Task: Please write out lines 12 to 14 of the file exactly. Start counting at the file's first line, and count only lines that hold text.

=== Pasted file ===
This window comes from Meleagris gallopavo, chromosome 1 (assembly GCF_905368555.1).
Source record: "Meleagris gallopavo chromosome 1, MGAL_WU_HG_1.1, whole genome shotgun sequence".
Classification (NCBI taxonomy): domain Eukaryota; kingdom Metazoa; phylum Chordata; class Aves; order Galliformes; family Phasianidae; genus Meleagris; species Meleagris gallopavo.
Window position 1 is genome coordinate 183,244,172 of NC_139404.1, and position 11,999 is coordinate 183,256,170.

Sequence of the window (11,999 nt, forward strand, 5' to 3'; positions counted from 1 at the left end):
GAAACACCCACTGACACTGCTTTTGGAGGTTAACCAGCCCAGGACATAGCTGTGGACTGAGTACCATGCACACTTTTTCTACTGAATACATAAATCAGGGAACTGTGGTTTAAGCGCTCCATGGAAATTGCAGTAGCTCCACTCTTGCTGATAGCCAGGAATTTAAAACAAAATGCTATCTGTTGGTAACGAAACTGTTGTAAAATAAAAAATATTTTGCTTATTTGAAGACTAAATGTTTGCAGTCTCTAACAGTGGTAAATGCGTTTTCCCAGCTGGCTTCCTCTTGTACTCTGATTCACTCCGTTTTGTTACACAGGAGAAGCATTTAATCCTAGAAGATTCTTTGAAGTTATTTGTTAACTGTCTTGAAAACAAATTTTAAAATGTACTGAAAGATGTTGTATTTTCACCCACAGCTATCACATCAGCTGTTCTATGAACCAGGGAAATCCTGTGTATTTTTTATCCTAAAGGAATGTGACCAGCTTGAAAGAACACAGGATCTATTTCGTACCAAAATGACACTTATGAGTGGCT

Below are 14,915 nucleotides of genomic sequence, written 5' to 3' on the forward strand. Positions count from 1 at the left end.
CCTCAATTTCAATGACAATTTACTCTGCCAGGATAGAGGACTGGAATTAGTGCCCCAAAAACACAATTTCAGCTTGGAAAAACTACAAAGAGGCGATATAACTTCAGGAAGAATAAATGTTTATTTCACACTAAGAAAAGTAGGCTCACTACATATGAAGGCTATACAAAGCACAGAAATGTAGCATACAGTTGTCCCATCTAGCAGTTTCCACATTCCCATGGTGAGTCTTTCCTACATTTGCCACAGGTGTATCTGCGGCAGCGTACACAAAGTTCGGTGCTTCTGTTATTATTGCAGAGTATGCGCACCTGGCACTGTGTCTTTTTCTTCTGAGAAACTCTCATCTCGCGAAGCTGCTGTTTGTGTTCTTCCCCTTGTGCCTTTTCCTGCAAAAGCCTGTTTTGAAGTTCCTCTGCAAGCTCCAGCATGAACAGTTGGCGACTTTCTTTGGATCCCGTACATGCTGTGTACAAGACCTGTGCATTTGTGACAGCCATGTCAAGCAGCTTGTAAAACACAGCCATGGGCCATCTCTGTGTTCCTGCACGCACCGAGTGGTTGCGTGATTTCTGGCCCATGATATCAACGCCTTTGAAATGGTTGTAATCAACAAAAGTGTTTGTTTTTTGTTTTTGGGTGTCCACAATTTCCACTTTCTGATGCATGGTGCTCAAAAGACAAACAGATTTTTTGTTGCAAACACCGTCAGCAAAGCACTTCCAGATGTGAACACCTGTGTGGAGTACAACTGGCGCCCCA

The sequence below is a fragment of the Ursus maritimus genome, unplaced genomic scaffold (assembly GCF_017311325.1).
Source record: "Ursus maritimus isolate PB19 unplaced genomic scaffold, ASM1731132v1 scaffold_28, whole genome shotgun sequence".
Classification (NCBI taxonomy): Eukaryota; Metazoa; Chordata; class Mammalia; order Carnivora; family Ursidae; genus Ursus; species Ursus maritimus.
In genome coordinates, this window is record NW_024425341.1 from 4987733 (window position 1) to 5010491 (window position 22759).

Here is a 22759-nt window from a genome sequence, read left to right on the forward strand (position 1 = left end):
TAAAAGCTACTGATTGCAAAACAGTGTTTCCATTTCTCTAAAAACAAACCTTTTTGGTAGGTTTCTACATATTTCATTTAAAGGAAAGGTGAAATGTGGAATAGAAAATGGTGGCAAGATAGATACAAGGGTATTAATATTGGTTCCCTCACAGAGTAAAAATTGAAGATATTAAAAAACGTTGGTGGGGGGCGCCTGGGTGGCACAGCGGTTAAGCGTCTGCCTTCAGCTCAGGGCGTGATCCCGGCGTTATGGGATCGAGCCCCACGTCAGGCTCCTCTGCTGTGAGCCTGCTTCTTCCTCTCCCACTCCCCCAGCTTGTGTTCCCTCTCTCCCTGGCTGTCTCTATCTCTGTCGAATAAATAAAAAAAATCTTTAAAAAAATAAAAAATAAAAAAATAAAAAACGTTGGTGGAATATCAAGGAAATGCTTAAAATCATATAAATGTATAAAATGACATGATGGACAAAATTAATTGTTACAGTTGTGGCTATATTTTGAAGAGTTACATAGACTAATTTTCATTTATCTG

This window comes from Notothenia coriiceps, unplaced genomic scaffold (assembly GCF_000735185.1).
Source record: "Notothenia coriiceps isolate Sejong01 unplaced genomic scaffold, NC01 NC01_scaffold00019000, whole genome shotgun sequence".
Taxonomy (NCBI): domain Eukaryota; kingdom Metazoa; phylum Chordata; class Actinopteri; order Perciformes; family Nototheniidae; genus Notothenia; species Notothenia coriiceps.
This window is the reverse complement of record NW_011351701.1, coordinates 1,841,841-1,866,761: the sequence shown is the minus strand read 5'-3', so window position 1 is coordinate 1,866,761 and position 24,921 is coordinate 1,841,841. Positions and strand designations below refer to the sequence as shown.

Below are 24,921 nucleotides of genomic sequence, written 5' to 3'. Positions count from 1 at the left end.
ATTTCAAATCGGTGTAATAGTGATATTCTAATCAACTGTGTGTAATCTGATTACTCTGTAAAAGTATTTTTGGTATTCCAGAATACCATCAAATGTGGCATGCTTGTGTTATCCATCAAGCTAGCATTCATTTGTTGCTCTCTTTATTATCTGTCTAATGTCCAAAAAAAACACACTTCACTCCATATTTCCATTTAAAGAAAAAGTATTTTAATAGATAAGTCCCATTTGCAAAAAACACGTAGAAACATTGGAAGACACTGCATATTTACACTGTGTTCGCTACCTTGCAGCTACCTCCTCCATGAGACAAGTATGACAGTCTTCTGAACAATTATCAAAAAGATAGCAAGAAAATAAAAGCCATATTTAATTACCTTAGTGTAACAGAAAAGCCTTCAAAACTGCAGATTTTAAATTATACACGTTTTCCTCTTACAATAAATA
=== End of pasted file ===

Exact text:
In genome coordinates, this window is record NW_024425341.1 from 4987733 (window position 1) to 5010491 (window position 22759).

Here is a 22759-nt window from a genome sequence, read left to right on the forward strand (position 1 = left end):
TAAAAGCTACTGATTGCAAAACAGTGTTTCCATTTCTCTAAAAACAAACCTTTTTGGTAGGTTTCTACATATTTCATTTAAAGGAAAGGTGAAATGTGGAATAGAAAATGGTGGCAAGATAGATACAAGGGTATTAATATTGGTTCCCTCACAGAGTAAAAATTGAAGATATTAAAAAACGTTGGTGGGGGGCGCCTGGGTGGCACAGCGGTTAAGCGTCTGCCTTCAGCTCAGGGCGTGATCCCGGCGTTATGGGATCGAGCCCCACGTCAGGCTCCTCTGCTGTGAGCCTGCTTCTTCCTCTCCCACTCCCCCAGCTTGTGTTCCCTCTCTCCCTGGCTGTCTCTATCTCTGTCGAATAAATAAAAAAAATCTTTAAAAAAATAAAAAATAAAAAAATAAAAAACGTTGGTGGAATATCAAGGAAATGCTTAAAATCATATAAATGTATAAAATGACATGATGGACAAAATTAATTGTTACAGTTGTGGCTATATTTTGAAGAGTTACATAGACTAATTTTCATTTATCTG